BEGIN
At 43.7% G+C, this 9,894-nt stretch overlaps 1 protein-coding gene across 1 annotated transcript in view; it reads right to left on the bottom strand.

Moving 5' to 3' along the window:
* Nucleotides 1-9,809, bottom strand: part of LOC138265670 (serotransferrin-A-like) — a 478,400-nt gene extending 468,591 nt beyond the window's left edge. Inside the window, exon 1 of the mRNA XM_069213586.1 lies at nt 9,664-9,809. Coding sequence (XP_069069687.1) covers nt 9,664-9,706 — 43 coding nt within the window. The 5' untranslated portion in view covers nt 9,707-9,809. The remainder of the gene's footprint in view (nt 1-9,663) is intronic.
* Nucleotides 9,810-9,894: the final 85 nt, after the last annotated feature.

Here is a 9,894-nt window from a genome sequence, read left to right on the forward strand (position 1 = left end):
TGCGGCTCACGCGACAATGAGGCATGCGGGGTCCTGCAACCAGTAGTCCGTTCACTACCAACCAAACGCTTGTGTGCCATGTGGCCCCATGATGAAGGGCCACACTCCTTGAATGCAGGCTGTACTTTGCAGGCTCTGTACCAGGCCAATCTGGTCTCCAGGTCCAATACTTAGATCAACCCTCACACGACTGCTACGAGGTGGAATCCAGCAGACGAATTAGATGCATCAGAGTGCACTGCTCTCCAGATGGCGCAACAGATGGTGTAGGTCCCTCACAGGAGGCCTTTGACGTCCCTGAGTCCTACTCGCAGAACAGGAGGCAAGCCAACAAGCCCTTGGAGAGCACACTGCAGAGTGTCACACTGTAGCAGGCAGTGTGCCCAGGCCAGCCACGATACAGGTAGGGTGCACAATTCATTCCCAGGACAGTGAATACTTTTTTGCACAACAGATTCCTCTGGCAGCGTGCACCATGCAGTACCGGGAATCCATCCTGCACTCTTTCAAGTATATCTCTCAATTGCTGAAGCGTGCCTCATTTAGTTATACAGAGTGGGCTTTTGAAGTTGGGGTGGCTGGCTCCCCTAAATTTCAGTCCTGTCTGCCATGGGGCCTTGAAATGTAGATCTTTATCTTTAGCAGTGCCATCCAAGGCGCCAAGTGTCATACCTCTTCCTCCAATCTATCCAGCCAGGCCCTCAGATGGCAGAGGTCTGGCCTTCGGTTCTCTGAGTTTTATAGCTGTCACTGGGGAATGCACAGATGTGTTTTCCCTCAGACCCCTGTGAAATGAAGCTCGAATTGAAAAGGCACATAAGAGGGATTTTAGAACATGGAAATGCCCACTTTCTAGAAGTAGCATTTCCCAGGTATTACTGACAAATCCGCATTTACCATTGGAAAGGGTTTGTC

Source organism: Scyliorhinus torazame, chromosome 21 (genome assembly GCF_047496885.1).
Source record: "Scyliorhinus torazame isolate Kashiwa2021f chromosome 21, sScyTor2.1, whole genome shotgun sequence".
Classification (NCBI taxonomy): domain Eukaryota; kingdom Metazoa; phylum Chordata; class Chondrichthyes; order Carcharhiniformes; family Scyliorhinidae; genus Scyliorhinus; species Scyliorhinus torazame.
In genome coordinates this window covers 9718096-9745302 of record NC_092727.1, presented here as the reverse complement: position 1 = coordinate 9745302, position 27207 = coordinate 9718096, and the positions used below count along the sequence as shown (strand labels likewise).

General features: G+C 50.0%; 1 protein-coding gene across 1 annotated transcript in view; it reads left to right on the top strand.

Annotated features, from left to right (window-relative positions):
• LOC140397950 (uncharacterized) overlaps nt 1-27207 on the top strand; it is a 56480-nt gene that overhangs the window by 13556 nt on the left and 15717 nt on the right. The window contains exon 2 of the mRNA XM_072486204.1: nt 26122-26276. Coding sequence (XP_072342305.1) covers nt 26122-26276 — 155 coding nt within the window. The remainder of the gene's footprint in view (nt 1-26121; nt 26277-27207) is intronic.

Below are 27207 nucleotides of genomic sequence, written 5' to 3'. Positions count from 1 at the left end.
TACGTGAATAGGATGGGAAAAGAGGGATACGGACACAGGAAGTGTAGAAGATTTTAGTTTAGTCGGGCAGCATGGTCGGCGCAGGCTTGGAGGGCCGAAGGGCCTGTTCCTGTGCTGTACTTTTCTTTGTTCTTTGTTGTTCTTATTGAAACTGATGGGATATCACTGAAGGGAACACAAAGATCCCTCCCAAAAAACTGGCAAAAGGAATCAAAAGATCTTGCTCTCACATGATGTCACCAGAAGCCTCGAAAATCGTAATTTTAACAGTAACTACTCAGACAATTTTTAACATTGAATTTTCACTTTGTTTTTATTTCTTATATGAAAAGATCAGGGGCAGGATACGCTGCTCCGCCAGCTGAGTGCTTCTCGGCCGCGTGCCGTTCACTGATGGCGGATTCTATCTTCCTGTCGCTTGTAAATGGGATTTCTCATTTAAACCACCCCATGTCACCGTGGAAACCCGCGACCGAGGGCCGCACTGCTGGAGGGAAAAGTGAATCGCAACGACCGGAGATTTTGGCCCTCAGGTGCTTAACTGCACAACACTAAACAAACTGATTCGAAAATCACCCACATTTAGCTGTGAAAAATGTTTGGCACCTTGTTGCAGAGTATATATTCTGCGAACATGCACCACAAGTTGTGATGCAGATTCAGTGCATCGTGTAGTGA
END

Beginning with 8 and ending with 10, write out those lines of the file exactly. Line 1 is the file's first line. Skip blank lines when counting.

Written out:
Source record: "Scyliorhinus torazame isolate Kashiwa2021f chromosome 21, sScyTor2.1, whole genome shotgun sequence".
Classification (NCBI taxonomy): domain Eukaryota; kingdom Metazoa; phylum Chordata; class Chondrichthyes; order Carcharhiniformes; family Scyliorhinidae; genus Scyliorhinus; species Scyliorhinus torazame.
In genome coordinates this window covers 9718096-9745302 of record NC_092727.1, presented here as the reverse complement: position 1 = coordinate 9745302, position 27207 = coordinate 9718096, and the positions used below count along the sequence as shown (strand labels likewise).